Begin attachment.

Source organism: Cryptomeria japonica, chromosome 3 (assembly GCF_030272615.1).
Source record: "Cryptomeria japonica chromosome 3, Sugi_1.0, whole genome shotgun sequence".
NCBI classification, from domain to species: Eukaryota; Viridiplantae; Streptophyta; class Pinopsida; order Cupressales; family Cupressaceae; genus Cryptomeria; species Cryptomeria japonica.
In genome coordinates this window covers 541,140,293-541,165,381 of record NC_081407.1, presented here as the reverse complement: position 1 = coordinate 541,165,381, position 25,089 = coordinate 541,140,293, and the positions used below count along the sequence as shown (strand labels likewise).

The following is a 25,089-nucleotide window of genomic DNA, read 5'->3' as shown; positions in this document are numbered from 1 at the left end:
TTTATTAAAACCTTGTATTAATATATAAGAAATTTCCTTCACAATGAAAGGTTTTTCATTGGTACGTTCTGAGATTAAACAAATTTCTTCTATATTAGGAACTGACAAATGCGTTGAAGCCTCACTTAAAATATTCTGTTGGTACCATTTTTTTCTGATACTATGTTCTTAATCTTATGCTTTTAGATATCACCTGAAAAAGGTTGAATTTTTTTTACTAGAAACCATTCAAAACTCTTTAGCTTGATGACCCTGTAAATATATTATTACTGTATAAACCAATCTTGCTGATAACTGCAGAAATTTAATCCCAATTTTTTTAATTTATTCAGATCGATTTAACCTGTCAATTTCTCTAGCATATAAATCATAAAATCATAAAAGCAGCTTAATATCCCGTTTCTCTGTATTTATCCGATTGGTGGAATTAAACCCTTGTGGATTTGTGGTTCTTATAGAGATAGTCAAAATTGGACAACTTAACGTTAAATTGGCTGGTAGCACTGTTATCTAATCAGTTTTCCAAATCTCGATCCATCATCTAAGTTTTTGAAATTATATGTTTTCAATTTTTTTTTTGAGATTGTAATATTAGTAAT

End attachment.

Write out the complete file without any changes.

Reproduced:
Source organism: Cryptomeria japonica, chromosome 3 (assembly GCF_030272615.1).
Source record: "Cryptomeria japonica chromosome 3, Sugi_1.0, whole genome shotgun sequence".
NCBI classification, from domain to species: Eukaryota; Viridiplantae; Streptophyta; class Pinopsida; order Cupressales; family Cupressaceae; genus Cryptomeria; species Cryptomeria japonica.
In genome coordinates this window covers 541,140,293-541,165,381 of record NC_081407.1, presented here as the reverse complement: position 1 = coordinate 541,165,381, position 25,089 = coordinate 541,140,293, and the positions used below count along the sequence as shown (strand labels likewise).

The following is a 25,089-nucleotide window of genomic DNA, read 5'->3' as shown; positions in this document are numbered from 1 at the left end:
TTTATTAAAACCTTGTATTAATATATAAGAAATTTCCTTCACAATGAAAGGTTTTTCATTGGTACGTTCTGAGATTAAACAAATTTCTTCTATATTAGGAACTGACAAATGCGTTGAAGCCTCACTTAAAATATTCTGTTGGTACCATTTTTTTCTGATACTATGTTCTTAATCTTATGCTTTTAGATATCACCTGAAAAAGGTTGAATTTTTTTTACTAGAAACCATTCAAAACTCTTTAGCTTGATGACCCTGTAAATATATTATTACTGTATAAACCAATCTTGCTGATAACTGCAGAAATTTAATCCCAATTTTTTTAATTTATTCAGATCGATTTAACCTGTCAATTTCTCTAGCATATAAATCATAAAATCATAAAAGCAGCTTAATATCCCGTTTCTCTGTATTTATCCGATTGGTGGAATTAAACCCTTGTGGATTTGTGGTTCTTATAGAGATAGTCAAAATTGGACAACTTAACGTTAAATTGGCTGGTAGCACTGTTATCTAATCAGTTTTCCAAATCTCGATCCATCATCTAAGTTTTTGAAATTATATGTTTTCAATTTTTTTTTTGAGATTGTAATATTAGTAAT